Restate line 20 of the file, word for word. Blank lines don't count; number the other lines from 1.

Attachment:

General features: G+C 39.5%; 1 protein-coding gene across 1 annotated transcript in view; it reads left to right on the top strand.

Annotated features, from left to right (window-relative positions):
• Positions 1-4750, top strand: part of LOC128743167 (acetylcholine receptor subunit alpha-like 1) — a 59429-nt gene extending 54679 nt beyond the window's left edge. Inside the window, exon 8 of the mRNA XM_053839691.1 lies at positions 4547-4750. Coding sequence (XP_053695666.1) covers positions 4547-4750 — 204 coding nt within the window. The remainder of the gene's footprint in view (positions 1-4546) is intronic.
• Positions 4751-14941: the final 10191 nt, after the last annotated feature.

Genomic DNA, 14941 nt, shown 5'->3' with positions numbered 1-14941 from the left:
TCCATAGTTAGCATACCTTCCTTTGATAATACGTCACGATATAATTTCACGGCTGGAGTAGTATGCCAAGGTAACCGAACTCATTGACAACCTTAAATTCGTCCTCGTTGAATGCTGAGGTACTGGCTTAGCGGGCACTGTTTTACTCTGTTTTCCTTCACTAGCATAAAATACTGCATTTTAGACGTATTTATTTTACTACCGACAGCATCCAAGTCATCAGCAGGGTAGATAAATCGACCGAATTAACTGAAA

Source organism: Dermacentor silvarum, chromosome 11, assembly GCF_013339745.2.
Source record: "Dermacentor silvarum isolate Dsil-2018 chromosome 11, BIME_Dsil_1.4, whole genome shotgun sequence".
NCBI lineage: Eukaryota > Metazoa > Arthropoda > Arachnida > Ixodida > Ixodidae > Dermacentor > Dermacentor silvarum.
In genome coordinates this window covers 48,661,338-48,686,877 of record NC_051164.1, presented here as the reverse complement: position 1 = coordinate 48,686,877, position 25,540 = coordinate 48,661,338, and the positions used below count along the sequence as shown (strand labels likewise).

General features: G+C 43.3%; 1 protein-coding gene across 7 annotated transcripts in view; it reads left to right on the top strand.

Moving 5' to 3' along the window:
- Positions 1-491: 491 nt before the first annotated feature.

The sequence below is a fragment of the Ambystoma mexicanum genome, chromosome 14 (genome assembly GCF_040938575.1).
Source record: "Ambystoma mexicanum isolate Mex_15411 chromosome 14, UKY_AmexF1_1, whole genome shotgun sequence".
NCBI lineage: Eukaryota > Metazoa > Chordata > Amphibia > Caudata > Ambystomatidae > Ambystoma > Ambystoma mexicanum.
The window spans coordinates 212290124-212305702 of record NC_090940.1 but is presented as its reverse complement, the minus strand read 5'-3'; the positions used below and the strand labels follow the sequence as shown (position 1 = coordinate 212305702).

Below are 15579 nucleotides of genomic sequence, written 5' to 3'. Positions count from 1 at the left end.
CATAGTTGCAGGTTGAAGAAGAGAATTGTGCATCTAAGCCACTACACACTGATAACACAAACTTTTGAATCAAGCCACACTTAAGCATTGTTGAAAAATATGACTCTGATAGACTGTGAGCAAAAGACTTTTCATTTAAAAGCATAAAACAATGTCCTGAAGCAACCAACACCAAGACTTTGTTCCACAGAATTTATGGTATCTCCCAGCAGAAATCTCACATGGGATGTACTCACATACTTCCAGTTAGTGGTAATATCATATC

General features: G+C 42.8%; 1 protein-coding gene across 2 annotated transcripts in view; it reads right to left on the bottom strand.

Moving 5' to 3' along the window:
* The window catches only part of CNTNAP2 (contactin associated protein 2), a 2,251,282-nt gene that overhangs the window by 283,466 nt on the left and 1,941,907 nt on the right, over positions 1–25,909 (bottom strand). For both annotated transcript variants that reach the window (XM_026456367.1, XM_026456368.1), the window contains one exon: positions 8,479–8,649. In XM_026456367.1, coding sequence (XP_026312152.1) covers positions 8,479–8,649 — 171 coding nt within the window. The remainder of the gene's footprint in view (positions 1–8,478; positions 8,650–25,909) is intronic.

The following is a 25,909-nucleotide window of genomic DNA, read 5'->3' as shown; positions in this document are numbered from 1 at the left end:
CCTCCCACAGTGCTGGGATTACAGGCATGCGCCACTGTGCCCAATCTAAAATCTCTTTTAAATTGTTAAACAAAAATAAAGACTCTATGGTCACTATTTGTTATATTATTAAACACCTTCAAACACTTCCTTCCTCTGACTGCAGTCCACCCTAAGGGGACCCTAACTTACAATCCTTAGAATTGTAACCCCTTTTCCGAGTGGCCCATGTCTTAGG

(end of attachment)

General features: G+C 42.8%; 1 protein-coding gene across 2 annotated transcripts in view; it reads right to left on the bottom strand.